• For each beat sample, a sharp tap should be made to a branch with a beater over a beating tray.
  • No economic thresholds have been developed but presence of the moth is probably sufficient to justify the application of insecticide treatment.

Fruit damage
Inspecting fruits for damage, either whilst developing on the tree, windfalls, at harvest, or during grading (remembering that badly damaged fruit may have been discarded at harvest), indicates if the pest has been present and whether treatment is likely to be required the next season.

Pheromone traps
The sex pheromone of Blastobasis has been partially identified by East Malling Research and Natural Resources Institute. Attractive lures have not yet been developed.


Forecasting methods for Blastobasis have not been developed. However, limited information indicates that the first adult flight starts at approximately 130 day degrees above 10oC and the peak flight occurs at approximately 240 day degrees.

Chemical control

Blastobasis often goes unnoticed until harvest when the damage is done and it is too late to take remedial action for the current season. Insecticidal controls need to be timed to control caterpillars as they hatch from eggs.

  • The flight and egg hatch of blastobasis coincides approximately with that of the first generation of codling moth, so sprays times for codling moth that are effective against Blastobasis should control both pests.
  • Chlorantraniliprole (Coragen) offers incidental control of blastobasis when applied for Codling moth control. For best fruit protection, it should be applied during egg-laying at the ‘ovicide’ timing, before egg-hatch and fruit penetration occurs.
  • Pyriproxyfen (Harpun) is approved for use on apples to control codling moth and may offer incidental control of blastobasis. It inhibits egg hatch, metamorphosis of nymphs to adults and reduces the fecundity of adult females. However, as a new product to the UK in 2020, further experience of its use is required to inform growers and agronomists of its efficacy at controlling blastobasis.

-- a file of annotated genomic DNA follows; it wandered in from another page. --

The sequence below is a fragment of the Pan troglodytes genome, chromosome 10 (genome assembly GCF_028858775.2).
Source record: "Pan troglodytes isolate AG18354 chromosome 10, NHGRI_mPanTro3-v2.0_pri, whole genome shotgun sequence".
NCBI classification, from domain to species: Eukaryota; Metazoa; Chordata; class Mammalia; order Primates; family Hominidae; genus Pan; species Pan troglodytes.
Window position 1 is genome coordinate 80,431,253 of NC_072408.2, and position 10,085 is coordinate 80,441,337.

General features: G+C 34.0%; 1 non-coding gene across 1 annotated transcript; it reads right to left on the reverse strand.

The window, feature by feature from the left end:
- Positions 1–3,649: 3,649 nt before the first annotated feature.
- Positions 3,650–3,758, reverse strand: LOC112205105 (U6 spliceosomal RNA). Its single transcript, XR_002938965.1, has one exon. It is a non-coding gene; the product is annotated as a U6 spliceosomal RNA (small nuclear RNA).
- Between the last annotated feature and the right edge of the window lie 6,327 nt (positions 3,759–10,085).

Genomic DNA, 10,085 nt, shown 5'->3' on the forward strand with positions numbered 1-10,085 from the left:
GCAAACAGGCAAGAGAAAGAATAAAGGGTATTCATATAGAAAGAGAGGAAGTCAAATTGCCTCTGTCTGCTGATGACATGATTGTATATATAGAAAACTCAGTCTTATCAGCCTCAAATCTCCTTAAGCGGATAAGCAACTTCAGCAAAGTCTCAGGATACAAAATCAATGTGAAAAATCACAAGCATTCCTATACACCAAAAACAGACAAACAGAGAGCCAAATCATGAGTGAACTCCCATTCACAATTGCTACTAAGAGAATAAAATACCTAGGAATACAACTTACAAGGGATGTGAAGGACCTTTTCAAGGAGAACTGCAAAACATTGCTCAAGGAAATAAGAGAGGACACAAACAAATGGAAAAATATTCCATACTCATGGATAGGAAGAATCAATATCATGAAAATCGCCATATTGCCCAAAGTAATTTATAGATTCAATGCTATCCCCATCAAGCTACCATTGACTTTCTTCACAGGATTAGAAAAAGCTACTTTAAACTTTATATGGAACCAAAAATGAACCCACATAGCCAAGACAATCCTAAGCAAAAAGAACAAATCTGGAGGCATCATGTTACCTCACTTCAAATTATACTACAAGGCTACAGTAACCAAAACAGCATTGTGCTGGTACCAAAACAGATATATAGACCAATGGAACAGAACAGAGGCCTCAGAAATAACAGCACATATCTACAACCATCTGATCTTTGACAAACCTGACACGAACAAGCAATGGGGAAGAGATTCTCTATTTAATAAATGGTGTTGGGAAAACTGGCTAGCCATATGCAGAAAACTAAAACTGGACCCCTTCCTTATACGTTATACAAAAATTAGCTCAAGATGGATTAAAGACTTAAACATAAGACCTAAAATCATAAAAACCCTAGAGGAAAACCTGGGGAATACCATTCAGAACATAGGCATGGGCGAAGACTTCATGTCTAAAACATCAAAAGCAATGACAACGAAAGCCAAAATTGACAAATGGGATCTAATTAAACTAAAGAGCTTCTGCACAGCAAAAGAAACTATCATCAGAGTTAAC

• It is probable that indoxacarb (Steward or Explicit) is also effective.
  • The insecticidal protection should be maintained continuously by spraying a suitable insecticide at 2-3 week intervals from 1 week after the start of the flight period until 2-3 weeks after the end of the flight period, remembering that the maximum number of applications of any insecticide used.
  • Bacillus thuringiensis has little activity against blastobasis.
  • Synthetic pyrethroids are highly effective but their use should be avoided because they are harmful to the orchard predatory mite Typhlodromus pyri.
  • It should be noted that the use of the sex pheromone mating disruption system RAK 3+4 for codling moth and summer fruit tortrix moth control, fails to control blastobasis, so careful monitoring should continue for blastobasis with this system and be prepared to use specific control measures.

Insecticide resistance

Resistance of blastobasis to insecticides is not known to occur but has not been investigated.

Cultural control

Cultural control options for this pest are limited. Beech hedges often harbour the pest, so removal of these if the pest is present is likely to be helpful.

  • Thinning fruits so that they only occur singly will also reduce damage substantially.
  • Where larvae are found on fruits during picking at harvest, they should be killed.

Natural enemies

Little is known about the natural enemies of blastobasis. No parasitic wasps have been reared from samples of larvae collected in the field.

  • It is probable that a wide range of generalist insect predators such as anthocorids, mirids, lacewing larvae, earwigs etc. feeds on eggs and young larvae.
  • Numerous earwigs are often present in the vicinity of semi-mature caterpillars feeding in shelters amongst fruits and leaves.
  • The shelters appear to provide good protection against them but, sometimes, vacant shelters occupied by earwigs are found giving the impression that earwigs might be important predators of blastobasis.

Biological control

Biological control methods have not been developed. Unfortunately, sprays of Bacillus thuringiensis have only limited efficacy against the pest.

Further reading

Alford, D. V. 1980. Blastobasis decolorella (Wollaston) (Lepidoptera: Blastobasidae), a potentially serious apple pest. Plant Pathology 29, 145-146.

Easterbrook, M. A. 1985. The biology of Blastobasis decolorella (Wollaston) (Lepidoptera: Blastobasidae) a potentially serious pest of apple. Entomologist’s Gazette 36, 167-172.

Easterbrook, M. A., Solomon, M. G. & Fitzgerald, J. D. 1985. Control of Blastobasis decolorella (Lepidoptera: Blastobasidae), a new pest of apple. Journal of Horticultural Science 60, 33-36.